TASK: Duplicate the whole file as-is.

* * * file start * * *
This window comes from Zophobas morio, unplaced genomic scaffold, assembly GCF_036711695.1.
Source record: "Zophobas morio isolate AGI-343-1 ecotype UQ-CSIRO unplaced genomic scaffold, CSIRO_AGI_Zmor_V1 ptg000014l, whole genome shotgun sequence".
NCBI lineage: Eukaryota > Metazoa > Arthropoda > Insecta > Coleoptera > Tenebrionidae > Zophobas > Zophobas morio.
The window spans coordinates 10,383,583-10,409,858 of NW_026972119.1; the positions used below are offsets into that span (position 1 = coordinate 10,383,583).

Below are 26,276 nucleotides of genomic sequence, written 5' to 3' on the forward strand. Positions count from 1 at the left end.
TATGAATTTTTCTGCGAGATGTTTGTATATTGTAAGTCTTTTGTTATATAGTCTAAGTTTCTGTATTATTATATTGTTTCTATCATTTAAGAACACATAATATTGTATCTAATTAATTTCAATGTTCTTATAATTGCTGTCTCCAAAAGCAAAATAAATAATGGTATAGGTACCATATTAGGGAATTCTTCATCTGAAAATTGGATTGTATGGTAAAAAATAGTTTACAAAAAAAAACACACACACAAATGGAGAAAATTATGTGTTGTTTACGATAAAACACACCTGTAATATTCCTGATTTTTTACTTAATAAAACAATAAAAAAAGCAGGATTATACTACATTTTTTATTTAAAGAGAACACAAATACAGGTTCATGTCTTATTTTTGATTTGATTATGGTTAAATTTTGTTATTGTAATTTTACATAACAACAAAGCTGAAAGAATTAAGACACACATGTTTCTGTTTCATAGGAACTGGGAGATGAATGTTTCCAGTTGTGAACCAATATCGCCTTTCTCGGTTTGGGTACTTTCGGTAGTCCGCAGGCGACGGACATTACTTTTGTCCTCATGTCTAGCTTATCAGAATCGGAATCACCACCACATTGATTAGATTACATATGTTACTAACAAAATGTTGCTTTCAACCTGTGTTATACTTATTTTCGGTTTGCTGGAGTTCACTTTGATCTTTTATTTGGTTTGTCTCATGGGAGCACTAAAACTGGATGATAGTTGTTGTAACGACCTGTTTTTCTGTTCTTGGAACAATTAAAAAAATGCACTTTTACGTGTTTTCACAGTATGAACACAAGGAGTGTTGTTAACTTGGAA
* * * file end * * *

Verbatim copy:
This window comes from Zophobas morio, unplaced genomic scaffold, assembly GCF_036711695.1.
Source record: "Zophobas morio isolate AGI-343-1 ecotype UQ-CSIRO unplaced genomic scaffold, CSIRO_AGI_Zmor_V1 ptg000014l, whole genome shotgun sequence".
NCBI lineage: Eukaryota > Metazoa > Arthropoda > Insecta > Coleoptera > Tenebrionidae > Zophobas > Zophobas morio.
The window spans coordinates 10,383,583-10,409,858 of NW_026972119.1; the positions used below are offsets into that span (position 1 = coordinate 10,383,583).

Below are 26,276 nucleotides of genomic sequence, written 5' to 3' on the forward strand. Positions count from 1 at the left end.
TATGAATTTTTCTGCGAGATGTTTGTATATTGTAAGTCTTTTGTTATATAGTCTAAGTTTCTGTATTATTATATTGTTTCTATCATTTAAGAACACATAATATTGTATCTAATTAATTTCAATGTTCTTATAATTGCTGTCTCCAAAAGCAAAATAAATAATGGTATAGGTACCATATTAGGGAATTCTTCATCTGAAAATTGGATTGTATGGTAAAAAATAGTTTACAAAAAAAAACACACACACAAATGGAGAAAATTATGTGTTGTTTACGATAAAACACACCTGTAATATTCCTGATTTTTTACTTAATAAAACAATAAAAAAAGCAGGATTATACTACATTTTTTATTTAAAGAGAACACAAATACAGGTTCATGTCTTATTTTTGATTTGATTATGGTTAAATTTTGTTATTGTAATTTTACATAACAACAAAGCTGAAAGAATTAAGACACACATGTTTCTGTTTCATAGGAACTGGGAGATGAATGTTTCCAGTTGTGAACCAATATCGCCTTTCTCGGTTTGGGTACTTTCGGTAGTCCGCAGGCGACGGACATTACTTTTGTCCTCATGTCTAGCTTATCAGAATCGGAATCACCACCACATTGATTAGATTACATATGTTACTAACAAAATGTTGCTTTCAACCTGTGTTATACTTATTTTCGGTTTGCTGGAGTTCACTTTGATCTTTTATTTGGTTTGTCTCATGGGAGCACTAAAACTGGATGATAGTTGTTGTAACGACCTGTTTTTCTGTTCTTGGAACAATTAAAAAAATGCACTTTTACGTGTTTTCACAGTATGAACACAAGGAGTGTTGTTAACTTGGAA